These are the men behind the famous names on the labels. The iconic whiskey characters that helped make the spirits industry what it is today. These pioneers forged the path of whiskey in America. A path paved with corn and grains, distilled and matured in oak barrels. Most of them are long gone, but their legacy lives on in the names that adorn their bottles. These are the men that made the American whiskey industry what it is today. So raise a toast to the historic men behind American whiskey.
Jasper “Jack” Daniel’s birth is shrouded in mystery. He was born sometime between 1846 and 1850, but the exact date of his birth is unknown. The distillery celebrates his birthday in September, but even they aren’t completely sure if that is indeed the month he was born. After running away from home as a youth, he learned how to make whiskey from a moonshiner named Dan Call. After his father died, he received a large inheritance and founded a legitimate distillery. He purchased the land that is now the Jack Daniel’s Distillery in 1884. Like his birth, his death is also a mystery. It’s believed that he died of blood poisoning caused by an infection from angrily kicking a safe in his office when his assistant changed the combination without telling him.
You might be surprised to know that Jim Beam isn’t even the founder of the famous brand. Jacob Beam sold the first barrel of “Old Jake Beam” in 1795. Colonel James B. Beam was born in 1846. In 1894, he took over the family business that was then called Old Tub Family Distillery. The distillery wasn’t renamed Jim Beam until 1943. It was done so to thank James for all the hard work he did for the brand. He died five years later, but the name remains to honor him to this day.
Pappy Van Winkle
There are few names more immersed in the world of whiskey than Pappy Van Winkle. Julian “Pappy” Van Winkle started in the whiskey business as a salesman for W.L. Weller and Sons in 1893. Eventually, he and an associate bought the Stitzel Distillery for Weller. The distillery was renamed Stitzel-Weller and Van Winkle remained a devoted employee of the bourbon distillery until his death in 1965. The Van Winkle family never got out of the whiskey business and his grandson is currently in charge of the Van Winkle Brand of whiskies.
Second in Tennessee whiskey fame to Jack Daniel, George Dickel was born in Germany in 1818. He was a well-known merchant in Nashville and worked closely with the distillery in Tullahoma (where George Dickel is now located) to help build the brand. At this time, the distillery was called Cascade and it was run by a man named Maclin Davis. He helped Davis packaged and sell his whiskey. Dickel wasn’t actually a distiller himself, just a very good salesman. In 1964, the name was changed to George Dickel to attempt to compete with rival Jack Daniel’s and to pay tribute to the legacy of the man. George Dickel, although made the same way as Jack Daniel’s (using charcoal mellowing) prefers to spell whisky without the “e” to pay homage to the Scottish spelling.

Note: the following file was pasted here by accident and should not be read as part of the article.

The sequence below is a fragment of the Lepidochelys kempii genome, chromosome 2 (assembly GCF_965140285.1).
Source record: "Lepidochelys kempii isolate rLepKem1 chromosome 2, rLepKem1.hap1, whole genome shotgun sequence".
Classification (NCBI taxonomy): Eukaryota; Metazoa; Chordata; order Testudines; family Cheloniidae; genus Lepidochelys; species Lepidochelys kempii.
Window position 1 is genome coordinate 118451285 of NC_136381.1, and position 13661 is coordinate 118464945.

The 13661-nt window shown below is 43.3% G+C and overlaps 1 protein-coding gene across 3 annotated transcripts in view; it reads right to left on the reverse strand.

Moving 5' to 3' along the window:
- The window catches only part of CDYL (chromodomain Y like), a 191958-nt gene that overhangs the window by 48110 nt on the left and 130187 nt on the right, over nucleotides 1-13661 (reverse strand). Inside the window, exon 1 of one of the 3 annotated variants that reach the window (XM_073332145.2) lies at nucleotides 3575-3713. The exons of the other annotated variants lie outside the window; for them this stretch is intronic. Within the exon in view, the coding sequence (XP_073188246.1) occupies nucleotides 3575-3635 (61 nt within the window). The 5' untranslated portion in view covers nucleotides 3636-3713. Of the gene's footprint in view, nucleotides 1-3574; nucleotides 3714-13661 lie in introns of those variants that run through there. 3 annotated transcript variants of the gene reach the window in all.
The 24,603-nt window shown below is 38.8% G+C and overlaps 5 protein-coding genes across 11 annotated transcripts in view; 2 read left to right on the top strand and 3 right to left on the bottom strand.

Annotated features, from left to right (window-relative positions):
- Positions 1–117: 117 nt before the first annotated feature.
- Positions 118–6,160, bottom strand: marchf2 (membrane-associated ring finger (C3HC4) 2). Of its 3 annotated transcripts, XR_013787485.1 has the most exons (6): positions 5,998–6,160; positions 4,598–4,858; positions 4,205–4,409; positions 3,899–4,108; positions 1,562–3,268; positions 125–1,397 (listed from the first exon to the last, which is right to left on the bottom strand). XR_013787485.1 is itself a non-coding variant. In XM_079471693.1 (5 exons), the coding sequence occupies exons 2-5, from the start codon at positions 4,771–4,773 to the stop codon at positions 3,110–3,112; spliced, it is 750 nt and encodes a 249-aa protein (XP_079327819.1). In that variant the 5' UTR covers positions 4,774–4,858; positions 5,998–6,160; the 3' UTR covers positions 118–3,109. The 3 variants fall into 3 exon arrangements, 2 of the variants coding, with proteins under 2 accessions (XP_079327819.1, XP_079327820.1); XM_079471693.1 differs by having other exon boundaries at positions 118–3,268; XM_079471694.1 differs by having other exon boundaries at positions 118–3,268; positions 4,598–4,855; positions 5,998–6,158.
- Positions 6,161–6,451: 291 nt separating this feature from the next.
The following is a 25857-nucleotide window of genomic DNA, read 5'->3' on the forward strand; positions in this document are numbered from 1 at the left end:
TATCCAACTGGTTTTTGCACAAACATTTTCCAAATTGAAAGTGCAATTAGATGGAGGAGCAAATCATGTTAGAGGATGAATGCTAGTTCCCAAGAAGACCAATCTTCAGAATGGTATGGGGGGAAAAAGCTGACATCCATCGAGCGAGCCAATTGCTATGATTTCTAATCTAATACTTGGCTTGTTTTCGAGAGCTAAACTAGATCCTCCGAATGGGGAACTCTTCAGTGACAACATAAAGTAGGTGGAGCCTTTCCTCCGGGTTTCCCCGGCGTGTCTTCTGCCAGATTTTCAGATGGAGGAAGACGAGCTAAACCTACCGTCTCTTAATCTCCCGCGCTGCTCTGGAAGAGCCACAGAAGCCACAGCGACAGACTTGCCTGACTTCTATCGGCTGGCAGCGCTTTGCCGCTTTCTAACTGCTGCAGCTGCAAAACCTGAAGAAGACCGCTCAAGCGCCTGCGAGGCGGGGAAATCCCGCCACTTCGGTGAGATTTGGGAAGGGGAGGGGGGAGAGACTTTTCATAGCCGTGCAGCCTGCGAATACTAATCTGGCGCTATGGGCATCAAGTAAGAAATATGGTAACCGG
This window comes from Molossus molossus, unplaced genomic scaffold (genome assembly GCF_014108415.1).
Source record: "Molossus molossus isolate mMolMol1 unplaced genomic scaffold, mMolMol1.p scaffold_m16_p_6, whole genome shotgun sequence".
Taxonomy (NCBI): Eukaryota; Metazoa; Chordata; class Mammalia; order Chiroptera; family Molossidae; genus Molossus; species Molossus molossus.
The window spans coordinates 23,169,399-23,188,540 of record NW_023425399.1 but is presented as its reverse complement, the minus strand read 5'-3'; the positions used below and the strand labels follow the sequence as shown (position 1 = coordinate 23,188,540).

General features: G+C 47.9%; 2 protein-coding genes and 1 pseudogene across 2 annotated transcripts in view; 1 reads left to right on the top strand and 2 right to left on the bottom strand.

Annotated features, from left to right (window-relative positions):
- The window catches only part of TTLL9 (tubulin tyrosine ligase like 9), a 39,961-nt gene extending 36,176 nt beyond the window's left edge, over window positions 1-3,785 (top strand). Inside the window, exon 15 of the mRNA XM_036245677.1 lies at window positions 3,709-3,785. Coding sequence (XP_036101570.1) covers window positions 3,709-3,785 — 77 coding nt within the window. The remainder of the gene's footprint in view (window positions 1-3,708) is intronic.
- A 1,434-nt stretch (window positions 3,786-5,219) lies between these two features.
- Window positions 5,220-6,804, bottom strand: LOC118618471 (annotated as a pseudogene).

H. Taylor, Jr.
Sometimes referred to as the “Father of the Modern Bourbon Industry,” you could say that Edmund Haynes Taylor was born to be a man of great importance. His ancestors included presidents Zachary Taylor and James Madison. He first began working in the whiskey industry as a banker. He became enamored with the industry and decided to buy his own distillery. He was a true pioneer and responsible for many innovations and new techniques at the distillery that contemporary distillers still use today.
George T. Stagg
Born in 1835, George T. Stagg is one of the most famous names in bourbon history. He met the legendary E.H. Taylor, Jr. when he was working as a salesman in the whiskey industry. He helped Taylor innovate and invent the production methods that made the duo the most profitable whiskey makers of their era. The distillery is now named after him and has been continually crafting high-quality whiskey for the last 150 years.
Elijah Craig was born in Orange County, Virginia, in 1738. Even though he’ll be forever linked to the whiskey that bears his name, Craig was originally a Baptist preacher in the area that is now Kentucky. After a career of preaching, educating and service, for some reason he decided to open a distillery in 1789. Many historians believe that Craig invented bourbon when, on a whim, he decided to age his corn whiskey in charred oak barrels. Although he probably would have liked his legacy being linked to his religious works, he will forever be known for the maturation process used by every bourbon maker to this day.
The only living member on this list, Jimmy Russell is the elder statesman of the American whiskey industry. He’s been distilling at Wild Turkey for over sixty years without a thought of retirement. On top of his work at Wild Turkey, he and his son Eddie (who also works at Wild Turkey) make Russell’s Reserve. Often referred to as “the master distiller’s master distiller” and “the Buddha of bourbon,” Russell is involved in every aspect of production at Wild Turkey.